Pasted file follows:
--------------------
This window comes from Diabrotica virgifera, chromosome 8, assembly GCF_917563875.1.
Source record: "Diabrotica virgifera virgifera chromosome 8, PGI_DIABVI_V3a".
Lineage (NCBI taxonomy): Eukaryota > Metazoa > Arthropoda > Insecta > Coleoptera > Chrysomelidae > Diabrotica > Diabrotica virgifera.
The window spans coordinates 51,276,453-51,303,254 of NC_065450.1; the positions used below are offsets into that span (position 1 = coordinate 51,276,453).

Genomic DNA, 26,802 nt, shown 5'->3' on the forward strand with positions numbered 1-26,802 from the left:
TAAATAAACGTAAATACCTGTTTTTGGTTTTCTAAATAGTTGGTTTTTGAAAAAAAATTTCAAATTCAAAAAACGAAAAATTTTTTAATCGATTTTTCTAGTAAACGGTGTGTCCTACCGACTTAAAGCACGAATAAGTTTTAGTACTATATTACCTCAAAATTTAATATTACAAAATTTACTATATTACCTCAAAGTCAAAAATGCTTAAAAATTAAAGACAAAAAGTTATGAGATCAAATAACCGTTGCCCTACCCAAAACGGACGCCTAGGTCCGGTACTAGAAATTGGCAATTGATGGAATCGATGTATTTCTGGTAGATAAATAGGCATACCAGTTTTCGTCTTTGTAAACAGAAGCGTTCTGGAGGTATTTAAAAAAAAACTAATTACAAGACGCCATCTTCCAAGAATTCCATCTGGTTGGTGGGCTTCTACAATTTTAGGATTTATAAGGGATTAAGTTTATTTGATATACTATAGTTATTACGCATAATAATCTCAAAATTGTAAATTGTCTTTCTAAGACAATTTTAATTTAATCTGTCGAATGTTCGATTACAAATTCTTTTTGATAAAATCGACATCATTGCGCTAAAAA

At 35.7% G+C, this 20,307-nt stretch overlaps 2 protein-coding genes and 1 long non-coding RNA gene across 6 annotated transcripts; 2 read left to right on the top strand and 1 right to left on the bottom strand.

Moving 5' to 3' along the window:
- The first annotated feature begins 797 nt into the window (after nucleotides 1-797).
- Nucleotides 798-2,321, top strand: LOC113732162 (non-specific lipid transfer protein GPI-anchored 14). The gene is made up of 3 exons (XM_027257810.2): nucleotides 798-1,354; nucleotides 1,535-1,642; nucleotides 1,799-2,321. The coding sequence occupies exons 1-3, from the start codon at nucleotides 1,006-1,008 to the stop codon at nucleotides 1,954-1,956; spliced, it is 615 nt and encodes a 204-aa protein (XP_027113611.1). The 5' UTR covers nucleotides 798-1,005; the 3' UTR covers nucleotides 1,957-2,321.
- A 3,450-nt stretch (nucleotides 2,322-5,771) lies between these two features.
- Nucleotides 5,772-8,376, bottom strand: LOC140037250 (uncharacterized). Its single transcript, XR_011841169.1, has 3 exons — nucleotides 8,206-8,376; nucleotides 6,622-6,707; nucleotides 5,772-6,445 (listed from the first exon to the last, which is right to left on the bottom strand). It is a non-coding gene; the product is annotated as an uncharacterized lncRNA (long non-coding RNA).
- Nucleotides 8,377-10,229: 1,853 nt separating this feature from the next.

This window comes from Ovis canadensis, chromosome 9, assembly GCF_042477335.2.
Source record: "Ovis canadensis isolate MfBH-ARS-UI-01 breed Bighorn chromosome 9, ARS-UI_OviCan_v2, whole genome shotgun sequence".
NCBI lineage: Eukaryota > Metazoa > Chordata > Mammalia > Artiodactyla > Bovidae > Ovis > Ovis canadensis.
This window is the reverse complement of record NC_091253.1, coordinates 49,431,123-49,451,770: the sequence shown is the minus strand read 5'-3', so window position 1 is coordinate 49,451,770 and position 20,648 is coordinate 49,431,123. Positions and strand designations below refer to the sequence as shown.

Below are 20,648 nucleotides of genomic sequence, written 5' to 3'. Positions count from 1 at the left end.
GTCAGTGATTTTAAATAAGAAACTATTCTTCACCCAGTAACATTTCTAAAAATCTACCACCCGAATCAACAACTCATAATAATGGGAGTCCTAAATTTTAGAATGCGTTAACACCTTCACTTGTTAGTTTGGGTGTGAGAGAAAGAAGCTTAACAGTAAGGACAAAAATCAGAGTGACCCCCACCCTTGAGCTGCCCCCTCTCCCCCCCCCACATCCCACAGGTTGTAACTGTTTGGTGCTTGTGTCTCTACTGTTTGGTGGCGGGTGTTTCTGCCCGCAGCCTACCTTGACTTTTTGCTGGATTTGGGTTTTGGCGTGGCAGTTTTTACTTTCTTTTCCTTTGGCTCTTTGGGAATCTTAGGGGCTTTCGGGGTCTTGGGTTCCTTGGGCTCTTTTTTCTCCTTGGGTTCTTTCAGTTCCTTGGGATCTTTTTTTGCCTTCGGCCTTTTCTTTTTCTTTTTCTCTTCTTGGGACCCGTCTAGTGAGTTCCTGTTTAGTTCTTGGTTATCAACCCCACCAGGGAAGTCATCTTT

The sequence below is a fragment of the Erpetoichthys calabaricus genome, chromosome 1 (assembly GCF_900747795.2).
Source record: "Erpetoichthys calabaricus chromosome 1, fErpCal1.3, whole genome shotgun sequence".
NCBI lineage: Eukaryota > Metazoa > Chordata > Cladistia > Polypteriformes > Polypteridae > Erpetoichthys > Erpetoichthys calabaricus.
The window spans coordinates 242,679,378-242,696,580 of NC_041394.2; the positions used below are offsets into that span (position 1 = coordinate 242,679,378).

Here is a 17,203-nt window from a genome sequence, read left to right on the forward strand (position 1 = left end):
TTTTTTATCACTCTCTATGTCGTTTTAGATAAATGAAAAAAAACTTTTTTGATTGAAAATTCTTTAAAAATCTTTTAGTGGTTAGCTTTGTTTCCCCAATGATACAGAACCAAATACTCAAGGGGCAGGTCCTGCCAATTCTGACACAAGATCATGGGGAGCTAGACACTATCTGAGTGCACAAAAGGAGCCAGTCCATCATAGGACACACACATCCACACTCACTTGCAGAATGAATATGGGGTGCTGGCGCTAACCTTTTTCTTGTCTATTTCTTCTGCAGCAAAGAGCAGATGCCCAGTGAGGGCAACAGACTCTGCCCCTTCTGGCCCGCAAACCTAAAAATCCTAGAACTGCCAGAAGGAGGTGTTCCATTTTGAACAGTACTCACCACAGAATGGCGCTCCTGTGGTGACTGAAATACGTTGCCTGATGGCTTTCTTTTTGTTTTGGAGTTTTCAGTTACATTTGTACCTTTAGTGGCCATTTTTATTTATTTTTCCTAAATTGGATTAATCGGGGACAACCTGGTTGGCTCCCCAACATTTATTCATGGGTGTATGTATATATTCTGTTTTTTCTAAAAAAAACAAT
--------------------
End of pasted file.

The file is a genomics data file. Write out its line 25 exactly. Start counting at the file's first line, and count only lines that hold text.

TTTTTTATCACTCTCTATGTCGTTTTAGATAAATGAAAAAAAACTTTTTTGATTGAAAATTCTTTAAAAATCTTTTAGTGGTTAGCTTTGTTTCCCCAATGATACAGAACCAAATACTCAAGGGGCAGGTCCTGCCAATTCTGACACAAGATCATGGGGAGCTAGACACTATCTGAGTGCACAAAAGGAGCCAGTCCATCATAGGACACACACATCCACACTCACTTGCAGAATGAATATGGGGTGCTGGCGCTAACCTTTTTCTTGTCTATTTCTTCTGCAGCAAAGAGCAGATGCCCAGTGAGGGCAACAGACTCTGCCCCTTCTGGCCCGCAAACCTAAAAATCCTAGAACTGCCAGAAGGAGGTGTTCCATTTTGAACAGTACTCACCACAGAATGGCGCTCCTGTGGTGACTGAAATACGTTGCCTGATGGCTTTCTTTTTGTTTTGGAGTTTTCAGTTACATTTGTACCTTTAGTGGCCATTTTTATTTATTTTTCCTAAATTGGATTAATCGGGGACAACCTGGTTGGCTCCCCAACATTTATTCATGGGTGTATGTATATATTCTGTTTTTTCTAAAAAAAACAAT